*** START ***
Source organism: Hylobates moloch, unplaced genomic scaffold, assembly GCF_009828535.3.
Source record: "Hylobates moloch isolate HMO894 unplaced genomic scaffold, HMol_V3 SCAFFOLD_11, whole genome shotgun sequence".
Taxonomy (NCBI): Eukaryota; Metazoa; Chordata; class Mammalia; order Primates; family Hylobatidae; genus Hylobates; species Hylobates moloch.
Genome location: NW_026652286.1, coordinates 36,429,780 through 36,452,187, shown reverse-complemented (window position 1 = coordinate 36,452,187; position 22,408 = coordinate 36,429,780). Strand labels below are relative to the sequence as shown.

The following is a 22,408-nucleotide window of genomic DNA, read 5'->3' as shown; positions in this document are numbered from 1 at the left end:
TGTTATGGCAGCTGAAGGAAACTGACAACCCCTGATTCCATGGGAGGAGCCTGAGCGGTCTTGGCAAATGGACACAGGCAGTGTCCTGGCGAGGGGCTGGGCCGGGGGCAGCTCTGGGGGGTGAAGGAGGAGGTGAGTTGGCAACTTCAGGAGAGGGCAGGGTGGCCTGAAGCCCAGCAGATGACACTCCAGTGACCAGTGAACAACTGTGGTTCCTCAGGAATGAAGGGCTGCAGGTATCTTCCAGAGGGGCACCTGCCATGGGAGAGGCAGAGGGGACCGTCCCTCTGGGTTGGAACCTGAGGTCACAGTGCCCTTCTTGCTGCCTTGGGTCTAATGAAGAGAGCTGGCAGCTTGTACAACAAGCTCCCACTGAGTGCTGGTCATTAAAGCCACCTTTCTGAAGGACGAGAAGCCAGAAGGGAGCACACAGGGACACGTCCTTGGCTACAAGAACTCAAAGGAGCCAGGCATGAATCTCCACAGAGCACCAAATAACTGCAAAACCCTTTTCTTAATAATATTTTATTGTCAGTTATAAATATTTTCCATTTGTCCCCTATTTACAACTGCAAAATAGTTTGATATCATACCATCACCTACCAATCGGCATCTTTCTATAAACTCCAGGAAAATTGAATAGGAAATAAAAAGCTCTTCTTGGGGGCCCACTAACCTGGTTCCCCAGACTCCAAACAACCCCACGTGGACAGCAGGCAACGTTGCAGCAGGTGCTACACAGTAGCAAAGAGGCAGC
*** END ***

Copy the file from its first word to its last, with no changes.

Source organism: Hylobates moloch, unplaced genomic scaffold, assembly GCF_009828535.3.
Source record: "Hylobates moloch isolate HMO894 unplaced genomic scaffold, HMol_V3 SCAFFOLD_11, whole genome shotgun sequence".
Taxonomy (NCBI): Eukaryota; Metazoa; Chordata; class Mammalia; order Primates; family Hylobatidae; genus Hylobates; species Hylobates moloch.
Genome location: NW_026652286.1, coordinates 36,429,780 through 36,452,187, shown reverse-complemented (window position 1 = coordinate 36,452,187; position 22,408 = coordinate 36,429,780). Strand labels below are relative to the sequence as shown.

The following is a 22,408-nucleotide window of genomic DNA, read 5'->3' as shown; positions in this document are numbered from 1 at the left end:
TGTTATGGCAGCTGAAGGAAACTGACAACCCCTGATTCCATGGGAGGAGCCTGAGCGGTCTTGGCAAATGGACACAGGCAGTGTCCTGGCGAGGGGCTGGGCCGGGGGCAGCTCTGGGGGGTGAAGGAGGAGGTGAGTTGGCAACTTCAGGAGAGGGCAGGGTGGCCTGAAGCCCAGCAGATGACACTCCAGTGACCAGTGAACAACTGTGGTTCCTCAGGAATGAAGGGCTGCAGGTATCTTCCAGAGGGGCACCTGCCATGGGAGAGGCAGAGGGGACCGTCCCTCTGGGTTGGAACCTGAGGTCACAGTGCCCTTCTTGCTGCCTTGGGTCTAATGAAGAGAGCTGGCAGCTTGTACAACAAGCTCCCACTGAGTGCTGGTCATTAAAGCCACCTTTCTGAAGGACGAGAAGCCAGAAGGGAGCACACAGGGACACGTCCTTGGCTACAAGAACTCAAAGGAGCCAGGCATGAATCTCCACAGAGCACCAAATAACTGCAAAACCCTTTTCTTAATAATATTTTATTGTCAGTTATAAATATTTTCCATTTGTCCCCTATTTACAACTGCAAAATAGTTTGATATCATACCATCACCTACCAATCGGCATCTTTCTATAAACTCCAGGAAAATTGAATAGGAAATAAAAAGCTCTTCTTGGGGGCCCACTAACCTGGTTCCCCAGACTCCAAACAACCCCACGTGGACAGCAGGCAACGTTGCAGCAGGTGCTACACAGTAGCAAAGAGGCAGC